The first four months went really well and I even went back to Philips in Singapore to explain our new IC design to them. I got bonuses but that obscene salary was tempered by the ridiculous tax. And the very high cost of living diminished it further. And it was cold. But I enjoyed the work and was invited to participate in some forward planning think tank, so I felt valued.

But then the rumours started. Our division was to be sold off. The parent company wanted to focus on hard disc drive controllers. We were an anachronism. And it didn't help that management didn't have a clue about consumer electronics, especially as it was our market. We had the products, but no-one to believe in them or sell them. Eventually we were bought, by a company that was a second or third or fourth generation offshoot of some other failed company. This was not going to turn out well. And for all sorts of reasons I had real personality issues with my new managers. My previous manager, now made redundant, had a PhD in electronics; my new one an MBA. Then the final straw, HR organised a team building event for us.

So we chose to leave and start SingMai but having our permanent residency refused forced us to make a decision we wanted to make anyway - to leave Canada. And I can't count the number of times we have said to each other, when times get a little tough, that at least we are not still in Canada.

So those Philips share options turned to dust (the current share value is less than half the stock option value), the bonuses are gone, the obscene salary has gone, the business class trips are gone. But we are happy here and each day the planned move to Singapore becomes more remote.

We were eating out for dinner a couple of days ago when Ploy got a telephone call. There is a meeting she explained, with the Poo Yai Baan (village head). But you had a meeting yesterday, I questioned. Yes, it's another one, I should go. The meal had just arrived so I was left to finish what I could and order a couple more beers whilst I waited for Ploy to return, which she did an hour or so later. There is a team of residents being formed she said, and they wanted me. Two local boys had been caught sniffing glue and the locals were worried and so police and some others were at the meeting to advise what to look for and how to deal with it better.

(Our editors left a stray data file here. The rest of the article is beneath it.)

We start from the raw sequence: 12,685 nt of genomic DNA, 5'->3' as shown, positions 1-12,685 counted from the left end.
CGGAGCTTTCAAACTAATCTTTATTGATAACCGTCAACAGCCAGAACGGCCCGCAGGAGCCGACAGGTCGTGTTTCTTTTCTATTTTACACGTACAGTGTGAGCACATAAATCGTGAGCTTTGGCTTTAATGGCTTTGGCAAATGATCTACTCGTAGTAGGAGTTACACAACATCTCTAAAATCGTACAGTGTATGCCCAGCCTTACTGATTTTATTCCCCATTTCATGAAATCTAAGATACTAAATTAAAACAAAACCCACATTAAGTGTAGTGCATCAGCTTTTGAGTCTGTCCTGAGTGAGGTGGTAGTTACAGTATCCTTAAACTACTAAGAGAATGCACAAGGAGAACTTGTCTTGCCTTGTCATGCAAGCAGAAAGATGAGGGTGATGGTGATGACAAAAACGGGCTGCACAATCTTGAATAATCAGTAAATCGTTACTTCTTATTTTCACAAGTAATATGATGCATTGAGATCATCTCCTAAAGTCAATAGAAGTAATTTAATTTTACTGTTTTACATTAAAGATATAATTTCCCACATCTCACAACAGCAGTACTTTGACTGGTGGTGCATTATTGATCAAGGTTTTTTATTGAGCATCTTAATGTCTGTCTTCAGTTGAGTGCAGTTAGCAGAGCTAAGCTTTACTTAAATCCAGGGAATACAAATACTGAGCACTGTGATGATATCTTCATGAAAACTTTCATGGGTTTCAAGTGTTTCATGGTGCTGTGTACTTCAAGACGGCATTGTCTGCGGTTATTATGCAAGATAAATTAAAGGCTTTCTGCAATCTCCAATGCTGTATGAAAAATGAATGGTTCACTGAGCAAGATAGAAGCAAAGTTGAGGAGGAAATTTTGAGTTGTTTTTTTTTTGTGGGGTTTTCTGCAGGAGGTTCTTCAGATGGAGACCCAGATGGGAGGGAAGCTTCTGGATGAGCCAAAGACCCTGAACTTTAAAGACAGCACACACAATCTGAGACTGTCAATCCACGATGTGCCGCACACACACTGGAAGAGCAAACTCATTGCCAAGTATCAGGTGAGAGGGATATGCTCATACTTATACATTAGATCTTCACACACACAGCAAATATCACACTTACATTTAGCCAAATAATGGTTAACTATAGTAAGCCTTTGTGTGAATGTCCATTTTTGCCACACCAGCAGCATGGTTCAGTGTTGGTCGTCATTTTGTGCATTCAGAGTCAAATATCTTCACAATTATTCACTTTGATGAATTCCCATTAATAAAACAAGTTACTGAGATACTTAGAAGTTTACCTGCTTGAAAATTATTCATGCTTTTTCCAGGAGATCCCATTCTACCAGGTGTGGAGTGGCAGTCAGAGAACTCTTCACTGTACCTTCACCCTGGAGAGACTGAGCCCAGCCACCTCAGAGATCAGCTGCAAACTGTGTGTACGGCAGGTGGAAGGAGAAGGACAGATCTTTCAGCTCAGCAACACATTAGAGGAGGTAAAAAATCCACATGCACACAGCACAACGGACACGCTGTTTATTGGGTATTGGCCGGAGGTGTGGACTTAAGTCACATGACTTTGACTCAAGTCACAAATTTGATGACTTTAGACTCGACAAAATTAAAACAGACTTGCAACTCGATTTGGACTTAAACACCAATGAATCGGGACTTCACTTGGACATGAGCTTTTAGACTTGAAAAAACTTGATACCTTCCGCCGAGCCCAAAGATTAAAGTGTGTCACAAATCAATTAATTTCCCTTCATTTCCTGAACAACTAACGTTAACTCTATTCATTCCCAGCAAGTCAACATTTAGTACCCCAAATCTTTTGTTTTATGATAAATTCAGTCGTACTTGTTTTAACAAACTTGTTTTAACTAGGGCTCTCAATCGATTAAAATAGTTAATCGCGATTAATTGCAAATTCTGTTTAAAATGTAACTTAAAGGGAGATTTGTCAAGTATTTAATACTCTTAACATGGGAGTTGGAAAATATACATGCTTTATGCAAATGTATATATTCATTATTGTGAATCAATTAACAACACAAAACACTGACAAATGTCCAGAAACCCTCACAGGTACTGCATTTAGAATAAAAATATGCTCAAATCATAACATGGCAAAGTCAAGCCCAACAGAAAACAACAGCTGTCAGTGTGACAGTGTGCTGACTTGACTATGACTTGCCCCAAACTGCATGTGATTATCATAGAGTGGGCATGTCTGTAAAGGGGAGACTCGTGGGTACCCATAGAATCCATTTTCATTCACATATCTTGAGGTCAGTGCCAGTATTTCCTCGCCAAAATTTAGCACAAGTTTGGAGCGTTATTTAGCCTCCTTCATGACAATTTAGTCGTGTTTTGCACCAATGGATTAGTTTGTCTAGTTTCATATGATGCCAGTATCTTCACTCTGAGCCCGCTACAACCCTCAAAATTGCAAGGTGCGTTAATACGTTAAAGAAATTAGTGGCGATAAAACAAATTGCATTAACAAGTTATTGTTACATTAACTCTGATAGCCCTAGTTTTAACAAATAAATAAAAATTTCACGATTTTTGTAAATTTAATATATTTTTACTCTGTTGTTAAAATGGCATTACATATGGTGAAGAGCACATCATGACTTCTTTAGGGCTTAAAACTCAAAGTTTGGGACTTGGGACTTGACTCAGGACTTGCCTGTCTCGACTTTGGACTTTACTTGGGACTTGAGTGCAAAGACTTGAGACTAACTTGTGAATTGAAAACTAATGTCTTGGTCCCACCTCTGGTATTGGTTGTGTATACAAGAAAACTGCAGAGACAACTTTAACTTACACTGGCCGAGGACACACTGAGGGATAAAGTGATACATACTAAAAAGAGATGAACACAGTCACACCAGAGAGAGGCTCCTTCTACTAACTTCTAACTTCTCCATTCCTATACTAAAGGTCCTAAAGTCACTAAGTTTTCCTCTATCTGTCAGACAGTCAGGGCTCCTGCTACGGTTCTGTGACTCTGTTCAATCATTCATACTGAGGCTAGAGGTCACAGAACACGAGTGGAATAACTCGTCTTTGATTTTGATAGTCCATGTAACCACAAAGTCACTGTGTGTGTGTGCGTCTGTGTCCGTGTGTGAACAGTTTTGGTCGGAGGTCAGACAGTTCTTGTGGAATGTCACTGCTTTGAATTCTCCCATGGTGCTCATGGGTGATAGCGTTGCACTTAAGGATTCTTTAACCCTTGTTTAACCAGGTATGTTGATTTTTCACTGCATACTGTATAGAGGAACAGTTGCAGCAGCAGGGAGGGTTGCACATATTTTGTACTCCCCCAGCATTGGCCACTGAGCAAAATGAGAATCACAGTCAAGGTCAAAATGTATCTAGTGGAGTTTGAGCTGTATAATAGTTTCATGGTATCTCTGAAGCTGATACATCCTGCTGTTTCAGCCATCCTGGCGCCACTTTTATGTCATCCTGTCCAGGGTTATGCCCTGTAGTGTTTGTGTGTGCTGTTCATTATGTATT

This is all very laudable but why do these problems have to happen just as we arrive here. Yes there is a drug culture in Thailand as there is in any country, (funnily enough I had watched the DVD of Traffic just the day before so I was an expert), but in our area it is hidden and people are invariably well behaved aside from playing appalling music very loudly from time to time. So why couldn't these teenagers wait another ten years or so until we have enough money to buy our boat or island. Why whenever we move anywhere is it always a watershed moment, the passing of an era.

To make matters worse Ploy said the police wanted us to pay for a box to put outside our house. They would, in return for 500 baht/month, then regularly check our house and put the report in that box to confirm their watchfulness. Fuck that, was my initial thought although my statement was a tad more restrained. Isn't it their job anyway, I asked. And in any case, I am here all day, every day so why do we need them. I have never ever seen a policeman on this estate in our 2.5 years of living here. If you want someone else to watch the house then how about Pee Daeng, she is retired, lives a couple of doors away and will do a much better job. Ploy had that look in her eye, the one where she wants me to shut the fuck up, wishes she had never mentioned it, and wants me to drink up so we can go home.

I had that thought that Ploy had already agreed to this because of peer pressure and in fact the whole meeting was not about helping prevent a drug culture growing locally but a chance for the police to increase their Christmas fund. We won't mention it again as we each know the rules but Ploy must be wondering what to do with the box she has probably already been given. I, being an engineer, already have many ideas, but it will require our watchful policeman to pass by for me to enact them.